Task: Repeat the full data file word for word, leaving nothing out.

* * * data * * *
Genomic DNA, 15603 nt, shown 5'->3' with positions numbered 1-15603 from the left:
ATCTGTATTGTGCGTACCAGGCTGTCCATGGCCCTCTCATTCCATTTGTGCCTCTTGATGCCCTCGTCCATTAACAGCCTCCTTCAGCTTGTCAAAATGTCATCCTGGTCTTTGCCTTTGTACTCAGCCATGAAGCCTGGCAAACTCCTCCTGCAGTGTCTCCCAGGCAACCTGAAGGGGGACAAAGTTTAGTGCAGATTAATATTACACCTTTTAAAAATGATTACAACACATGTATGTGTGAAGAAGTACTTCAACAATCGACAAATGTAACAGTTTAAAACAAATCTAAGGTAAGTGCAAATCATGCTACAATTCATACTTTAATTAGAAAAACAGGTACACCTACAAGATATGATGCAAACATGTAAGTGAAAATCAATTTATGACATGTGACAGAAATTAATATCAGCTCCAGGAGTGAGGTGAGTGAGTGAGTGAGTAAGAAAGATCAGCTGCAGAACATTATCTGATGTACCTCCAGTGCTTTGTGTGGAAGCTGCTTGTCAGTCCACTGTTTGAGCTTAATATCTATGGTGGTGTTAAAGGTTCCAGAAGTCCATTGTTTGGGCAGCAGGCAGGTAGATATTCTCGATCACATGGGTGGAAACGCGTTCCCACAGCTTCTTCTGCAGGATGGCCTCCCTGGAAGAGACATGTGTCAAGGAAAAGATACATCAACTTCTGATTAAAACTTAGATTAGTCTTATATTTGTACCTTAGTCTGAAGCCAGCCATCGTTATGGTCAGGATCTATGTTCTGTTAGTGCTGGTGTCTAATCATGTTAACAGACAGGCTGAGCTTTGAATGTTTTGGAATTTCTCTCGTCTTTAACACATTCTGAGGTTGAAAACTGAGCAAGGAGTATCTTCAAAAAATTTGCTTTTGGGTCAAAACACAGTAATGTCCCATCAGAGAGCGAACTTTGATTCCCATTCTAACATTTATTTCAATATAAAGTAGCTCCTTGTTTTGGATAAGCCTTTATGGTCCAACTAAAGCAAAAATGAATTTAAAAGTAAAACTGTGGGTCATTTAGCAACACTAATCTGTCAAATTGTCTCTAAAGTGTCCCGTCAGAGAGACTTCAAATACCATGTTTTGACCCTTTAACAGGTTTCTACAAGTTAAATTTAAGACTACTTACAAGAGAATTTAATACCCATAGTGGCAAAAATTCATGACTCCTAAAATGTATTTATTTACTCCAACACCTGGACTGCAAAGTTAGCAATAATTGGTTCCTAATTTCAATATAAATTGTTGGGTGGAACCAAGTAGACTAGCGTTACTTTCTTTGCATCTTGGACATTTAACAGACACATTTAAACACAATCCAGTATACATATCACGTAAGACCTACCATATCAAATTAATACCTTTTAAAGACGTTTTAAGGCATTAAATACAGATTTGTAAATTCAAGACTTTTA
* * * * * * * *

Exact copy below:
Genomic DNA, 15603 nt, shown 5'->3' with positions numbered 1-15603 from the left:
ATCTGTATTGTGCGTACCAGGCTGTCCATGGCCCTCTCATTCCATTTGTGCCTCTTGATGCCCTCGTCCATTAACAGCCTCCTTCAGCTTGTCAAAATGTCATCCTGGTCTTTGCCTTTGTACTCAGCCATGAAGCCTGGCAAACTCCTCCTGCAGTGTCTCCCAGGCAACCTGAAGGGGGACAAAGTTTAGTGCAGATTAATATTACACCTTTTAAAAATGATTACAACACATGTATGTGTGAAGAAGTACTTCAACAATCGACAAATGTAACAGTTTAAAACAAATCTAAGGTAAGTGCAAATCATGCTACAATTCATACTTTAATTAGAAAAACAGGTACACCTACAAGATATGATGCAAACATGTAAGTGAAAATCAATTTATGACATGTGACAGAAATTAATATCAGCTCCAGGAGTGAGGTGAGTGAGTGAGTGAGTAAGAAAGATCAGCTGCAGAACATTATCTGATGTACCTCCAGTGCTTTGTGTGGAAGCTGCTTGTCAGTCCACTGTTTGAGCTTAATATCTATGGTGGTGTTAAAGGTTCCAGAAGTCCATTGTTTGGGCAGCAGGCAGGTAGATATTCTCGATCACATGGGTGGAAACGCGTTCCCACAGCTTCTTCTGCAGGATGGCCTCCCTGGAAGAGACATGTGTCAAGGAAAAGATACATCAACTTCTGATTAAAACTTAGATTAGTCTTATATTTGTACCTTAGTCTGAAGCCAGCCATCGTTATGGTCAGGATCTATGTTCTGTTAGTGCTGGTGTCTAATCATGTTAACAGACAGGCTGAGCTTTGAATGTTTTGGAATTTCTCTCGTCTTTAACACATTCTGAGGTTGAAAACTGAGCAAGGAGTATCTTCAAAAAATTTGCTTTTGGGTCAAAACACAGTAATGTCCCATCAGAGAGCGAACTTTGATTCCCATTCTAACATTTATTTCAATATAAAGTAGCTCCTTGTTTTGGATAAGCCTTTATGGTCCAACTAAAGCAAAAATGAATTTAAAAGTAAAACTGTGGGTCATTTAGCAACACTAATCTGTCAAATTGTCTCTAAAGTGTCCCGTCAGAGAGACTTCAAATACCATGTTTTGACCCTTTAACAGGTTTCTACAAGTTAAATTTAAGACTACTTACAAGAGAATTTAATACCCATAGTGGCAAAAATTCATGACTCCTAAAATGTATTTATTTACTCCAACACCTGGACTGCAAAGTTAGCAATAATTGGTTCCTAATTTCAATATAAATTGTTGGGTGGAACCAAGTAGACTAGCGTTACTTTCTTTGCATCTTGGACATTTAACAGACACATTTAAACACAATCCAGTATACATATCACGTAAGACCTACCATATCAAATTAATACCTTTTAAAGACGTTTTAAGGCATTAAATACAGATTTGTAAATTCAAGACTTTTA